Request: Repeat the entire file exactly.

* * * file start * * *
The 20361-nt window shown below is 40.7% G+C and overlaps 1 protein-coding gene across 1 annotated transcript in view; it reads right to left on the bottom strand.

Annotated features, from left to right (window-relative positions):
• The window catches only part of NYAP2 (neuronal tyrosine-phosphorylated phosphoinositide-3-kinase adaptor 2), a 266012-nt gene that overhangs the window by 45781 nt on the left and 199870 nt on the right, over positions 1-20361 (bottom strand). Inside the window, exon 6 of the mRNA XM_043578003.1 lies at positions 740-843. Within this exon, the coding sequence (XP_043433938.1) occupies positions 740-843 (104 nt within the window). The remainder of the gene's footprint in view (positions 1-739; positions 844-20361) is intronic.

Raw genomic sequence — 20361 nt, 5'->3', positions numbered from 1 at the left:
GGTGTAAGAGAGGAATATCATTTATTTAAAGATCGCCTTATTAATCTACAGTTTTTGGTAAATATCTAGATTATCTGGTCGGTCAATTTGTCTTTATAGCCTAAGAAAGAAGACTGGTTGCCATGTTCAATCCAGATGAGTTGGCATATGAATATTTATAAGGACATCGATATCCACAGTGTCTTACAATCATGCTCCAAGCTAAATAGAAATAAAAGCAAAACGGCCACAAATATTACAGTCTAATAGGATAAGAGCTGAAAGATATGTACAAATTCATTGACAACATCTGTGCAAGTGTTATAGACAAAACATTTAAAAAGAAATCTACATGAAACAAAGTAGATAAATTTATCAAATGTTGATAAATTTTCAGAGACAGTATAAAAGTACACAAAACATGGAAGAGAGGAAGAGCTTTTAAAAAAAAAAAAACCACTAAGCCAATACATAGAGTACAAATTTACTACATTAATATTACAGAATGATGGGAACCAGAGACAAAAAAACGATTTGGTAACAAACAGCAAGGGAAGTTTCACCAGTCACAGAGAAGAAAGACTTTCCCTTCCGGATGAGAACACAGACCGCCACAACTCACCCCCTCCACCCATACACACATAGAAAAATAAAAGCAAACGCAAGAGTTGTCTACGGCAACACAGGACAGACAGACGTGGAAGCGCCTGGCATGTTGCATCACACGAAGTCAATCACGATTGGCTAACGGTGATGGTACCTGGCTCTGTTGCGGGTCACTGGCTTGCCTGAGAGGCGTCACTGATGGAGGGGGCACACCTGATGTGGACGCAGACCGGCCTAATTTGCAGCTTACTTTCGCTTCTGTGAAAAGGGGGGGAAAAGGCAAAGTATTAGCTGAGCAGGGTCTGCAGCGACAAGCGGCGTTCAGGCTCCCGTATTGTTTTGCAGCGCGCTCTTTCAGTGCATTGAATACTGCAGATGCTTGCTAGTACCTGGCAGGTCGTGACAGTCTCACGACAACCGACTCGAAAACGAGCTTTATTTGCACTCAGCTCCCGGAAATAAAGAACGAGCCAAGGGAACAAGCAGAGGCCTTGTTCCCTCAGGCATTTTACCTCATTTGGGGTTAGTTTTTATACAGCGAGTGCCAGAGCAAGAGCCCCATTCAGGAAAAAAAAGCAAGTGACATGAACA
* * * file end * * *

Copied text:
The 20361-nt window shown below is 40.7% G+C and overlaps 1 protein-coding gene across 1 annotated transcript in view; it reads right to left on the bottom strand.

Annotated features, from left to right (window-relative positions):
• The window catches only part of NYAP2 (neuronal tyrosine-phosphorylated phosphoinositide-3-kinase adaptor 2), a 266012-nt gene that overhangs the window by 45781 nt on the left and 199870 nt on the right, over positions 1-20361 (bottom strand). Inside the window, exon 6 of the mRNA XM_043578003.1 lies at positions 740-843. Within this exon, the coding sequence (XP_043433938.1) occupies positions 740-843 (104 nt within the window). The remainder of the gene's footprint in view (positions 1-739; positions 844-20361) is intronic.

Raw genomic sequence — 20361 nt, 5'->3', positions numbered from 1 at the left:
GGTGTAAGAGAGGAATATCATTTATTTAAAGATCGCCTTATTAATCTACAGTTTTTGGTAAATATCTAGATTATCTGGTCGGTCAATTTGTCTTTATAGCCTAAGAAAGAAGACTGGTTGCCATGTTCAATCCAGATGAGTTGGCATATGAATATTTATAAGGACATCGATATCCACAGTGTCTTACAATCATGCTCCAAGCTAAATAGAAATAAAAGCAAAACGGCCACAAATATTACAGTCTAATAGGATAAGAGCTGAAAGATATGTACAAATTCATTGACAACATCTGTGCAAGTGTTATAGACAAAACATTTAAAAAGAAATCTACATGAAACAAAGTAGATAAATTTATCAAATGTTGATAAATTTTCAGAGACAGTATAAAAGTACACAAAACATGGAAGAGAGGAAGAGCTTTTAAAAAAAAAAAAACCACTAAGCCAATACATAGAGTACAAATTTACTACATTAATATTACAGAATGATGGGAACCAGAGACAAAAAAACGATTTGGTAACAAACAGCAAGGGAAGTTTCACCAGTCACAGAGAAGAAAGACTTTCCCTTCCGGATGAGAACACAGACCGCCACAACTCACCCCCTCCACCCATACACACATAGAAAAATAAAAGCAAACGCAAGAGTTGTCTACGGCAACACAGGACAGACAGACGTGGAAGCGCCTGGCATGTTGCATCACACGAAGTCAATCACGATTGGCTAACGGTGATGGTACCTGGCTCTGTTGCGGGTCACTGGCTTGCCTGAGAGGCGTCACTGATGGAGGGGGCACACCTGATGTGGACGCAGACCGGCCTAATTTGCAGCTTACTTTCGCTTCTGTGAAAAGGGGGGGAAAAGGCAAAGTATTAGCTGAGCAGGGTCTGCAGCGACAAGCGGCGTTCAGGCTCCCGTATTGTTTTGCAGCGCGCTCTTTCAGTGCATTGAATACTGCAGATGCTTGCTAGTACCTGGCAGGTCGTGACAGTCTCACGACAACCGACTCGAAAACGAGCTTTATTTGCACTCAGCTCCCGGAAATAAAGAACGAGCCAAGGGAACAAGCAGAGGCCTTGTTCCCTCAGGCATTTTACCTCATTTGGGGTTAGTTTTTATACAGCGAGTGCCAGAGCAAGAGCCCCATTCAGGAAAAAAAAGCAAGTGACATGAACA